If you have an uncomplicated, ordinary urinary tract infection, consider taking D-mannose as a form of natural therapy for bladder infections. D-mannose is a simple sugar just like glucose but it is absorbed much more slowly in the intestinal tract. Once absorbed, it doesn’t go to glycogen storage like glucose does but instead enters the bloodstream and goes into the urinary tract via the kidneys.

The lining of the bladder is made of polysaccharide molecules that bacteria stick to and infect the bladder. When D-mannose is introduced into the bladder, the bacteria preferentially adhere to the free D-mannose molecules and are flushed from the bladder when you void. D-mannose has the potential to treat bladder infections about 80 to 90 percent of the time. In addition, it works in the GI tract by adhering to the bad bacteria in the gut and flushing out those bacteria as well. Yeast can be removed from the GI tract this way. It is a good idea to follow this treatment up with probiotics that can replace the bad bacteria that were removed from the GI tract. Bacteria from the GI tract are the bacteria that cause bladder infections, so it pays to have good bacteria in the colon as well.

You can take a supplement of D-mannose from a health food store or you can eat a lot of cranberries, blueberries, peaches, apples, and oranges. Each of these fruits contains a great deal of D-mannose and is effective in curing ordinary cases of bladder infection. D-mannose is safe for diabetics to take and is perfectly safe for use in pregnancy. Remember, D-mannose does not kill bacteria but is instead a magnet that attracts the bacteria away from the bladder wall and flushes out the bacteria during voiding.

There is scientific evidence that D-mannose has been effective in curing UTIs. In one study, a total of 43 women and 18 men with recurrent UTIs were treated with D-mannose therapy. Of the females studied, a total of 24 were found to have positive urine cultures, most with E. coli as the cause, but some having Klebsiella or mixed bacteria. Two scoops of D-mannose powder were given to the patients with the UTIs for a total of one week. Half returned for follow up cultures and three-fourths of these had negative cultures. All patients had improvement in their symptoms. Of the women in the study, 71 percent reported the absence of symptoms after a week.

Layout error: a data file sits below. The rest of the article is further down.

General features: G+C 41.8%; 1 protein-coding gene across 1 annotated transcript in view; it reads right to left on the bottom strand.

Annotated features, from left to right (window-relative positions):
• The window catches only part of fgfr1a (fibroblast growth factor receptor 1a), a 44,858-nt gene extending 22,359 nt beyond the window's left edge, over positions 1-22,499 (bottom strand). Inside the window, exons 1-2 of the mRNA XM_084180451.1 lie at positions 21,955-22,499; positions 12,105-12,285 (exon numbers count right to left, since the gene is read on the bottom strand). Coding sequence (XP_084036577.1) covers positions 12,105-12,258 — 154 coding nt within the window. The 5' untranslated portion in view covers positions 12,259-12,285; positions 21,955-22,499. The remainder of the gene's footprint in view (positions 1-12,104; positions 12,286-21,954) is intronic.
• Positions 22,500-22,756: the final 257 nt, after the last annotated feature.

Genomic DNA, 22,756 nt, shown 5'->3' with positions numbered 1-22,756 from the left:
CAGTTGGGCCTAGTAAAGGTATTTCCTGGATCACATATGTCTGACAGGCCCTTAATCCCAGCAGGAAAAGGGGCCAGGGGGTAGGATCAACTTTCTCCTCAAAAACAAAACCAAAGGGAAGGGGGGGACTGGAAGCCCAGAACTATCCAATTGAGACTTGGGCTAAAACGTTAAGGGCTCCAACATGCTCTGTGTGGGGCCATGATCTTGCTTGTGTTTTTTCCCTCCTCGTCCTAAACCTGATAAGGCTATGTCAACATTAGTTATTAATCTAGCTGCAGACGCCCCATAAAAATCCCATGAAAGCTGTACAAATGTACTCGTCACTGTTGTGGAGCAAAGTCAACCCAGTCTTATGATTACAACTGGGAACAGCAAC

Some women who did not have positive cultures were diagnosed with interstitial cystitis or painful bladder syndrome. These women were treated with two scoops per day of D-mannose as well. Of these patients, 94 percent reported improvement in their symptoms and a total of 80 percent of women were completely symptom-free by the end of one week.

Of the men, only ten had culture-positive urinary tract infections. Most had complicated UTIs, such as UTIs caused by catheters, neurogenic bladder, or suprapubic catheters. This group generally had E. coli cystitis and was treated with D-mannose. There was less effective in this group of patients, in part due to the complications noted in the patient group.






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